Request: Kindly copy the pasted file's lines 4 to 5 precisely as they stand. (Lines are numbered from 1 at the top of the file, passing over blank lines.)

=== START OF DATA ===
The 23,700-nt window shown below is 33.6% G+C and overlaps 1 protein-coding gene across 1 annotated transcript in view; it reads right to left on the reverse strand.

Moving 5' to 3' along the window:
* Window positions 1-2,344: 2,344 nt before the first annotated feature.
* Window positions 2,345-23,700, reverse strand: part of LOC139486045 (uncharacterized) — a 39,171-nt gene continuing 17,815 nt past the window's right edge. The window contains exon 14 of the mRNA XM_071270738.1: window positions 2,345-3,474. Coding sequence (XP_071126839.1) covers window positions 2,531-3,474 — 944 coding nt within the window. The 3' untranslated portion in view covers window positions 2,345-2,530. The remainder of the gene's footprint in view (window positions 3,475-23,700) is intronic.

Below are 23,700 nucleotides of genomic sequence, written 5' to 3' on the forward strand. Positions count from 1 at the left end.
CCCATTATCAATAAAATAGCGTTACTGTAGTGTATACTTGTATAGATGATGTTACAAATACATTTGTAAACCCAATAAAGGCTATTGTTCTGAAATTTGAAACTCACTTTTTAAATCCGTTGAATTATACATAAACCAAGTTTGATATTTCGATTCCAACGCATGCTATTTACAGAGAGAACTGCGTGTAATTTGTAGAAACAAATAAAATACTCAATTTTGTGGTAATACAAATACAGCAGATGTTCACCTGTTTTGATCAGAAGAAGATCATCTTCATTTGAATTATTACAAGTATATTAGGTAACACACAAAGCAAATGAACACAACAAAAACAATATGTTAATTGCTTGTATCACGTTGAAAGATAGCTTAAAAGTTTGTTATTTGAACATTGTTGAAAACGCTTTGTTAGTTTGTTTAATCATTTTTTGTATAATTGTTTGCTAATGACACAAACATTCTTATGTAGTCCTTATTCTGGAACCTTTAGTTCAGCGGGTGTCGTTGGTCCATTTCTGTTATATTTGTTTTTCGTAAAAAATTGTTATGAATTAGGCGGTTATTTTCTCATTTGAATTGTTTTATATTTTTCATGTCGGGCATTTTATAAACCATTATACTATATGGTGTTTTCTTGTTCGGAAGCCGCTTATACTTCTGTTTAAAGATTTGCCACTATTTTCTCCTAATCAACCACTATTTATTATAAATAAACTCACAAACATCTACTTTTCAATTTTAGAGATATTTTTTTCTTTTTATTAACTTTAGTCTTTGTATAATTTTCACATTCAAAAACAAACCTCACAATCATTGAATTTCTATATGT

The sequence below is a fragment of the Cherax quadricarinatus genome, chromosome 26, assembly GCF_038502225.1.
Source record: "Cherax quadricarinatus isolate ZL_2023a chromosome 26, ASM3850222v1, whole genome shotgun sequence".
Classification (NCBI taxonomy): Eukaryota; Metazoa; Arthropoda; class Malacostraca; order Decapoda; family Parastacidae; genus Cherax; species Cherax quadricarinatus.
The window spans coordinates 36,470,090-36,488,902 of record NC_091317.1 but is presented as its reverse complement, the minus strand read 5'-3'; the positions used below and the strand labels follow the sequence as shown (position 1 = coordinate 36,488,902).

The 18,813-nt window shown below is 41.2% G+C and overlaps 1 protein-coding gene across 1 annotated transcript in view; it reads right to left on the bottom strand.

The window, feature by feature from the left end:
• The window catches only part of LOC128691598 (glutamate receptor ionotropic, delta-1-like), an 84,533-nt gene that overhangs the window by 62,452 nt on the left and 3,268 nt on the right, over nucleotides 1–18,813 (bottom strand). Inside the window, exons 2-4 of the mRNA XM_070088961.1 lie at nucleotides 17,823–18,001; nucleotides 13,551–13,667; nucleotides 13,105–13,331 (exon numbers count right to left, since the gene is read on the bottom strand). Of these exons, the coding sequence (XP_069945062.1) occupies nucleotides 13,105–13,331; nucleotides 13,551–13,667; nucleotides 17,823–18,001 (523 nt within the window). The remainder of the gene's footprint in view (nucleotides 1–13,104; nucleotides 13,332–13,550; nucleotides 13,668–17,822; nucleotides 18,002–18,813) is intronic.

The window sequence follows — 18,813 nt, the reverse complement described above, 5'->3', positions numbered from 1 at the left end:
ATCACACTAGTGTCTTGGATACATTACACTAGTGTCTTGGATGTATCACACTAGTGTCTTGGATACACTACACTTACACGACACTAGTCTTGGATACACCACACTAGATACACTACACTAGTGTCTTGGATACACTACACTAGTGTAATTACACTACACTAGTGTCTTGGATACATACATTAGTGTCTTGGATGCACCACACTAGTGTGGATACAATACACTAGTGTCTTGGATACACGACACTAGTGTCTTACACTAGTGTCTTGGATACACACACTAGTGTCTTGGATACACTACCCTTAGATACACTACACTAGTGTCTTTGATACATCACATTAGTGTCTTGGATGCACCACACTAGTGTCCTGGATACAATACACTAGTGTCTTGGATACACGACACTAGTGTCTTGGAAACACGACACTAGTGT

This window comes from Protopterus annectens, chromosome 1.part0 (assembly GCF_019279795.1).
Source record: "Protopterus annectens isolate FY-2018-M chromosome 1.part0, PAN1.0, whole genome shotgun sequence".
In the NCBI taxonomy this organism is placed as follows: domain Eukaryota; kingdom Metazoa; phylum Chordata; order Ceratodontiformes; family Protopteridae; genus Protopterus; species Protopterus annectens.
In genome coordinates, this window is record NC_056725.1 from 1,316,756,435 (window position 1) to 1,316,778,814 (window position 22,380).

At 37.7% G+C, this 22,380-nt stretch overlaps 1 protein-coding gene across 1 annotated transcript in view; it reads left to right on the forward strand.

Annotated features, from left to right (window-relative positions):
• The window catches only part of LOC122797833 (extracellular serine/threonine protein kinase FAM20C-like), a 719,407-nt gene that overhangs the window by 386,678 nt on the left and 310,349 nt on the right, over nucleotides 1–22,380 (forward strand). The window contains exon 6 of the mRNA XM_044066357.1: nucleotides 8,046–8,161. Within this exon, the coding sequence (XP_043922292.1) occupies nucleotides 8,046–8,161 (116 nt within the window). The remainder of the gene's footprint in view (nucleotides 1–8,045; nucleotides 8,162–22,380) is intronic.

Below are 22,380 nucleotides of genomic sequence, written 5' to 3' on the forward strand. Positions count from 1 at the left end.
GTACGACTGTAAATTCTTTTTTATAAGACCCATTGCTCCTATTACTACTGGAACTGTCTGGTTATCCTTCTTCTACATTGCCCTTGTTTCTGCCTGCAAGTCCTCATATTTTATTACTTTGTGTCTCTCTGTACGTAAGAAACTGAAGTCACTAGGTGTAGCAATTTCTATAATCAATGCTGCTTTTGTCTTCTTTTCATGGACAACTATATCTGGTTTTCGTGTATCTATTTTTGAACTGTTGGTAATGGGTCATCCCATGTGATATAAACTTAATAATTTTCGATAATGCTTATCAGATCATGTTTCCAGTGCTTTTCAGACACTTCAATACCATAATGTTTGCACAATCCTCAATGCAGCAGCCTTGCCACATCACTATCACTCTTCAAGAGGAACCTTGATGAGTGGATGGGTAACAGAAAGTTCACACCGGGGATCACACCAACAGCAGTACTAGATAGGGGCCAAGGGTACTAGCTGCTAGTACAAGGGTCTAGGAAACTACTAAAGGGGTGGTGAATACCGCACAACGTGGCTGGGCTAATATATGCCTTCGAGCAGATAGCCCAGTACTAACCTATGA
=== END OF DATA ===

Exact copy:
* Window positions 2,345-23,700, reverse strand: part of LOC139486045 (uncharacterized) — a 39,171-nt gene continuing 17,815 nt past the window's right edge. The window contains exon 14 of the mRNA XM_071270738.1: window positions 2,345-3,474. Coding sequence (XP_071126839.1) covers window positions 2,531-3,474 — 944 coding nt within the window. The 3' untranslated portion in view covers window positions 2,345-2,530. The remainder of the gene's footprint in view (window positions 3,475-23,700) is intronic.

Below are 23,700 nucleotides of genomic sequence, written 5' to 3' on the forward strand. Positions count from 1 at the left end.